Dear Broads Anglers
Our news release on the 25th November has generated discussion on the future of Angling on the Broads and the idea of a Broads Fishery Permit to secure anglers rights in the future. Discussion naturally leads to rumors, and we would like to take this opportunity to clearly define the BASG stance on this.
Just over 20 years ago, a group of local Broads Anglers came together to work with the Environment Agency and Broads Authority to formulate a strategy to protect and improve the Broads Fishery. Eventually published as the Broads Angling Strategy this document fueled an era of collaboration between BASG, EA, BA and NE which resulted in some great achievements.
The last few years have seen the era of collaboration become less successful; austerity has hit the budgets of the organisations that supported our projects and personnel changes within these organisations has caused the loss of some of the cohesion that the success has been based upon.
In fact, the collaboration has hit an all-time low in the last few months, resulting in BASG having to take legal action against organisations that we believed were our partners.
When we end up in court protecting the Broads Fishery from the very people that are tasked to look after it, then there are clearly big problems with the structure.
It is quite clear that there is NO organisation that is looking after our fishery. Illegal fishing, pollution, over predation, misguided “conservation” and anti-social behavior are increasing with no apparent deterrent.
BASG sits on various steering groups, forums, and advisory panels. Not a single week passes without one of our members sitting around the table with BA, EA, NE, and other stakeholders.
What is abundantly clear from these meetings is that there are 3 main issues
- There is not sufficient income from angling to provide the protection and development of the Broads Fishery that anglers desire
- The idea of fishing rights not being owned means enforcement is restricted to fisheries offences and not a police matter.
- Non angling stakeholders don’t perceive the fishery has any value because Anglers are reluctant to pay for fishing on the Broads but will pay happily £100’s year to fish a private lake.
These 3 issues must be addressed to prevent the continual decline of the Broads Fishery. How we do that has been discussed for several years. Which is why back in 2018 we asked the Broads Anglers what they thought in a survey. Naturally a large majority believed that BA, EA and local authorities should pay to look after the Broads fishery, and for last two years we have been trying to use this as a lever to create more funding.
But the simple truth is that there is nowhere near the funding available, no matter how loud we bang the drum or what words we choose.
Without funding we can not expect the fishery to be protected, so if we want it protected, we have to do it ourselves. Unfortunately, the concept of the Broads Fishery being protected and sustained by rod licence revenue alone no longer works.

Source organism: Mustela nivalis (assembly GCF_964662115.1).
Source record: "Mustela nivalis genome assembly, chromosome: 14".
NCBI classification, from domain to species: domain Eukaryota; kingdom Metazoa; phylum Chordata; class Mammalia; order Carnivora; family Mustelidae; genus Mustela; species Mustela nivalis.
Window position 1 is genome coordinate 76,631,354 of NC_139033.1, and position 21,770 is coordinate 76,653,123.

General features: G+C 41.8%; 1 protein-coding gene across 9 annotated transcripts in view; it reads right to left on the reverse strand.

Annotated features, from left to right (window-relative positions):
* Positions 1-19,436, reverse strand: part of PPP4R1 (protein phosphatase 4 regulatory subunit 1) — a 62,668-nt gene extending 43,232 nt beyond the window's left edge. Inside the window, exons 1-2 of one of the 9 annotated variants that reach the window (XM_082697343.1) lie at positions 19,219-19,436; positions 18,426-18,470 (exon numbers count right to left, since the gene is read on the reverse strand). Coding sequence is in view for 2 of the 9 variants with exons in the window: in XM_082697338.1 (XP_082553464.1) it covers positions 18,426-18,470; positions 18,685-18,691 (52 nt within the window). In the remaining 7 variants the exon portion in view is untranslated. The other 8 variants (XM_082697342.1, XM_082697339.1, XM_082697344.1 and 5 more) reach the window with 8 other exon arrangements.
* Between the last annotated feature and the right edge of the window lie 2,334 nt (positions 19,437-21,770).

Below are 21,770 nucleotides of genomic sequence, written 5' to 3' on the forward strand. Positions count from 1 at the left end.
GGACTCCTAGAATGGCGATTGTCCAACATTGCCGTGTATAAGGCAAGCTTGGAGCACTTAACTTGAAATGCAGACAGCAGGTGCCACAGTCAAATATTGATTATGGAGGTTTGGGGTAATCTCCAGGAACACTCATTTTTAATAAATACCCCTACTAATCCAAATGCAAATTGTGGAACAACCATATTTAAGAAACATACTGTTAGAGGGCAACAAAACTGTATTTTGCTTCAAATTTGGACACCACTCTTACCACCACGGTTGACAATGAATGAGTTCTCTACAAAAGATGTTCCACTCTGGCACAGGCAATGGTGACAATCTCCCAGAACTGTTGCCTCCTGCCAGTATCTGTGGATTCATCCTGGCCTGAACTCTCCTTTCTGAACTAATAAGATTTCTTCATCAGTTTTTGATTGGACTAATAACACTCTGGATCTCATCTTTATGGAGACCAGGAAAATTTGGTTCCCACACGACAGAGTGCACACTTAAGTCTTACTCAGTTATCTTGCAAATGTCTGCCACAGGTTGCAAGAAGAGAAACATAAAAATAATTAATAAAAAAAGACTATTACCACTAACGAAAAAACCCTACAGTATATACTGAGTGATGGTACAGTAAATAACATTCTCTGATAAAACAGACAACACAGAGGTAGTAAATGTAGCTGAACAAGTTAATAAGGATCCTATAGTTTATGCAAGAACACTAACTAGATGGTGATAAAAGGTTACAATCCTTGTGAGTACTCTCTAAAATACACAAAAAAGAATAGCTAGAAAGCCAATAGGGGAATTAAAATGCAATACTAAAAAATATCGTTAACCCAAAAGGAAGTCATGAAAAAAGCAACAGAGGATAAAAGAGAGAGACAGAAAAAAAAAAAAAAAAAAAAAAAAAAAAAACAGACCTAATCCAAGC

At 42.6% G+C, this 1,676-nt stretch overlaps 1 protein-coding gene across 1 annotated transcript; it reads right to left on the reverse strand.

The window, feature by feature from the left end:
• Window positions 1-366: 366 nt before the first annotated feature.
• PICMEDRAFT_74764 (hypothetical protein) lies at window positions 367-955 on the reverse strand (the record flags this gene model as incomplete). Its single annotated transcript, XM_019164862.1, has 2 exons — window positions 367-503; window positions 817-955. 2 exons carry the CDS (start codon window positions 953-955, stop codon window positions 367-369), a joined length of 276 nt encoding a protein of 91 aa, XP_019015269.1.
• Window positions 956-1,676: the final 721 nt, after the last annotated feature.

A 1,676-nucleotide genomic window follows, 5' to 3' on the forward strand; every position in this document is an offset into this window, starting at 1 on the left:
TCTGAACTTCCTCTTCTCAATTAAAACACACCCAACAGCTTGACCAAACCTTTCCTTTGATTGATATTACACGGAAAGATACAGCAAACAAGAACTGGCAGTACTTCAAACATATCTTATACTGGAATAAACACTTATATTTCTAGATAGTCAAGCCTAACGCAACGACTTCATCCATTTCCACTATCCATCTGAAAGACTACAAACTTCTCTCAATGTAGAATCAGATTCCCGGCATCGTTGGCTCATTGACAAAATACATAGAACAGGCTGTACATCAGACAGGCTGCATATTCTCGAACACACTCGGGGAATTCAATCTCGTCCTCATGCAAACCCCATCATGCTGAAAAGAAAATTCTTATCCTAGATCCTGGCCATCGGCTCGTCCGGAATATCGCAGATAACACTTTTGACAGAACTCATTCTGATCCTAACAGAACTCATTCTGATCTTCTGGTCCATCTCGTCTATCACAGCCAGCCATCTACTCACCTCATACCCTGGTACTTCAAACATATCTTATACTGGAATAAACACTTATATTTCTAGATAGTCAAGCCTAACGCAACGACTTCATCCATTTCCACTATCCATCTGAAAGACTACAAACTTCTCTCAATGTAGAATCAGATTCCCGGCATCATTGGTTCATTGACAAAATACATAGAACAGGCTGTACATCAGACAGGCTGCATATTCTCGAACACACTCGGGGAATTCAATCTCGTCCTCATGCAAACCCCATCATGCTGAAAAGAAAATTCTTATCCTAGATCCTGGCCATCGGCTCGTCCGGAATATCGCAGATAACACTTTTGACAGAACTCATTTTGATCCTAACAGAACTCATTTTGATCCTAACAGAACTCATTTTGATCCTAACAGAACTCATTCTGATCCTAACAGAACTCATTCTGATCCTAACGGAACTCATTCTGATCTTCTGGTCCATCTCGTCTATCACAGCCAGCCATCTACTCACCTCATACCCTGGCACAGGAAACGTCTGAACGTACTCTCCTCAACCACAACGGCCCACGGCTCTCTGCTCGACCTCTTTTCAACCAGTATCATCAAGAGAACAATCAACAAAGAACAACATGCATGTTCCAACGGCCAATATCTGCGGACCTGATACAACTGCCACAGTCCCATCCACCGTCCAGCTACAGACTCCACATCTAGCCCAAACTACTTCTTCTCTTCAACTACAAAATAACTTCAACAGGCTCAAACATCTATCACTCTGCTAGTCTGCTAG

Thankfully we have been given a great opportunity to trial a different approach…
As many of us know, the “free” bank fishing at Postwick has been subject to anti-social behavior over the past few years, despite pleas to EA and the Police it has proved impossible to resolve the issue. BASG has been approached by the parish council for help in finding a resolution. If one cannot be found it is likely that fishing will be lost on this important stretch of river.
We are currently working with the council to scope out a Fisheries Permit for Postwick which would provide an improved legal framework to enforce against and prevent the loss of access to all anglers. It is important that anglers understand that BASG is a Community Interest Company, which means that any funds its raises are legally ring fenced purely for use within the community and not for the benefit of any individual.
If this scheme works then it would be natural to extend it to other areas as they become under threat of loss or when a landowner is looking to formalise the arrangements in place. Such a scheme would solve all 3 of the issues that we outlined earlier, it would generate revenue, create effective enforcement, and demonstrate that as Anglers we VALUE our fishery
Comparative fisheries across the UK, which includes the Fen’s, Tidal Trent and Severn, require angler contribution for effective management. The Broads fishery is no different. Permit schemes on these fisheries also mean the visiting angler contributes valuable funding. Currently the thousands of visiting Broads anglers each year don’t pay a single penny that protects or improves the broads.
Any change brings challenge, as for generations Broads angling has been free at the point of use. And of course perceived rights and opinions don’t just change overnight. Change is always challenging, but that challenge is no reason to sit back and watch the fishery that we love be neglected into oblivion.
We hope that the local angling community will support our continued efforts to protect the Broads Fishery, because if it’s not anglers, who else will?
Director(s) of BASG
27th Nov 2020